"Nothing can replace that healing encounter; no collective process excuses us from the challenge of meeting, clarifying, forgiving," he said, explaining that the deep, historic wounds the country has suffered "necessarily require moments where justice is done."
This means giving victims the opportunity to know the truth, ensuring that damages are adequately repaired and making clear and firm commitments to not repeat the same crimes in the future.
However, the Pope said this is "only the beginning" of the Christian response. Followers of Christ, he said, must generate a change in culture "from below," so that we "respond to the culture of death and violence, with the culture of life and encounter."
Francis then questioned those present on both how hard they have worked for peace, and, on the contrary, how much they have neglected in the process, "allowing barbarity to become enfleshed in the life of our people."
"How many times have we 'normalized' the logic of violence and social exclusion, without prophetically raising our hands or voices!" he said, noting that there were thousands of Christians around during the time of St. Peter Claver, including many who were consecrated, "but only a handful started a counter-cultural movement of encounter."
St. Peter Claver didn't have "prestigious academic qualifications, and he even said of himself that he was mediocre in terms of intelligence," the Pope observed. "But he had the genius to live the Gospel to the full, to meet those whom others considered merely as waste material."
In the process of encountering others, we discover our rights and rebuild our lives so they can reemerge as "authentically human," he said, and urged all men and women to defend the sacredness "of every human life, of every man and every woman, the poor, the elderly, children, the infirm, the unborn, the unemployed, the abandoned, those considered disposable because they are only considered as part of a statistic."
However, when looking to the Gospel, Jesus shows us that some choose to stay closed, continuing to do evil.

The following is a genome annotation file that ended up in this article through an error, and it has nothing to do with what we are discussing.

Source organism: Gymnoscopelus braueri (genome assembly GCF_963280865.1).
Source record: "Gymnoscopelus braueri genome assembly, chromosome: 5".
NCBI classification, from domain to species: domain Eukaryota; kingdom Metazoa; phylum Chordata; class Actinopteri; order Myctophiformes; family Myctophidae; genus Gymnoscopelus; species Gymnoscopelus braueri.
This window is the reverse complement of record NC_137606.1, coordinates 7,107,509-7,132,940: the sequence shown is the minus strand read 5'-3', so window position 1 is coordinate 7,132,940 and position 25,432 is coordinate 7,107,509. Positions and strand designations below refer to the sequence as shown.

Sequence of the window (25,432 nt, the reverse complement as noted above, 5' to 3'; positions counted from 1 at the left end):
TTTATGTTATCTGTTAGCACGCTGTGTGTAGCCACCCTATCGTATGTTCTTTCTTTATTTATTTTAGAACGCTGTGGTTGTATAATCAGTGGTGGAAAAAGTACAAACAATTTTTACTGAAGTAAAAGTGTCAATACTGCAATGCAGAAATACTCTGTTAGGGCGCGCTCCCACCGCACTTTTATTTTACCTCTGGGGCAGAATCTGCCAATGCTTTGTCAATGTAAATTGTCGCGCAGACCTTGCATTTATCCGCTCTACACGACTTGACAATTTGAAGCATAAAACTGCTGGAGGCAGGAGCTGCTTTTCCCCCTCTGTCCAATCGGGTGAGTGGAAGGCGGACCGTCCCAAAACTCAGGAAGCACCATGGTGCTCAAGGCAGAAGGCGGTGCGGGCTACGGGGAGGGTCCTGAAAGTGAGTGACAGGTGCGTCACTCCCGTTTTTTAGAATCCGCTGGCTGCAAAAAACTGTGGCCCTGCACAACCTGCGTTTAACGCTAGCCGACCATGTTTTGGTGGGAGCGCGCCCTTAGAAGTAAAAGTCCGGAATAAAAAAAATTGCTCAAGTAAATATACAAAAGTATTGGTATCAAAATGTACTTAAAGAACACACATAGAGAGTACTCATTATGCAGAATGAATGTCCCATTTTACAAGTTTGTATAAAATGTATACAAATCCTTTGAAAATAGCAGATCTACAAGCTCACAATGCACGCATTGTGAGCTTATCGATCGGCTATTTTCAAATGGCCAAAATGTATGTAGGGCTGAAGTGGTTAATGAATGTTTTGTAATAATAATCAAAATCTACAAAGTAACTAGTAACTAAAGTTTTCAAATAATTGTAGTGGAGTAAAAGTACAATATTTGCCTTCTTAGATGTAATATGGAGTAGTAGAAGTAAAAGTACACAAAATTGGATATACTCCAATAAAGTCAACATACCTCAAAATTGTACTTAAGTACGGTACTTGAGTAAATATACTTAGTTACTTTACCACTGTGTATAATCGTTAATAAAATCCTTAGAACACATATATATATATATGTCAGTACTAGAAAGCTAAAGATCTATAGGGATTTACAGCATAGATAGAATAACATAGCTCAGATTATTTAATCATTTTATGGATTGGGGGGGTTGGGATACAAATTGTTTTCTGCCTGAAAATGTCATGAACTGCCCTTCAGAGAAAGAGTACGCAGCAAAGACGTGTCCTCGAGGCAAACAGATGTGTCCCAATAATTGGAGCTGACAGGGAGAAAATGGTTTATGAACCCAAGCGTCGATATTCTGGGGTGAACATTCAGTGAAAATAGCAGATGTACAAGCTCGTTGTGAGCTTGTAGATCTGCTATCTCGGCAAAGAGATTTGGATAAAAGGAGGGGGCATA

"We cannot deny that there are people who persist in sins that damage the fabric of our coexistence and community," he said, and pointed to the "heartbreaking drama" of drugs, the destruction of nature due to pollution, the exploitation of labor and money laundering and human trafficking.
The Pope went off-the-cuff briefly to emphasize the evil of trafficking.
"This evil is a direct attack against the dignity of the human person and progressively breaks the image that the creator infused in us," he said. "I firmly condemn this scourge which has put an end to so many lives and which is sustained by unscrupulous men.
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"You cannot play with the life of a human being, nor manipulate their dignity. I make a call to find ways to end drug trafficking, which sows death everywhere, truncating so many hopes and dreams and destroys so many families."
Returning to his script, Pope Francis then spoke about prostitution, "which ever day reaps innocent victims, especially the young, robbing them of their future," and condemned the crimes and abuses against minors, as well as the "frequently overlooked" plight of migrants, "who are often victims of disgraceful and illegal manipulation."
Society must be prepared for this, "and solidly base ourselves upon principles of justice that in no way diminish charity," the Pope said, adding that "it is only possible to live peacefully by avoiding actions that corrupt or harm life."
Finally, Pope Francis said Jesus asks everyone to pray together for peace, so that this prayer, "even with its personal nuances and different emphases, becomes symphonic and arises as one single cry."
"I am sure that today we pray together for the rescue of those who were wrong and not for their destruction, for justice and not revenge, for healing in truth and not for oblivion," he said, and, pointing to the theme of the trip "let us take the first step," voiced hope that "this first step be in a common direction."
The Pope closed his speech saying that if Colombia wants a stable and lasting peace, " it must urgently take a step in this direction, which is that of the common good, of equity, of justice, of respect for human nature and its demands."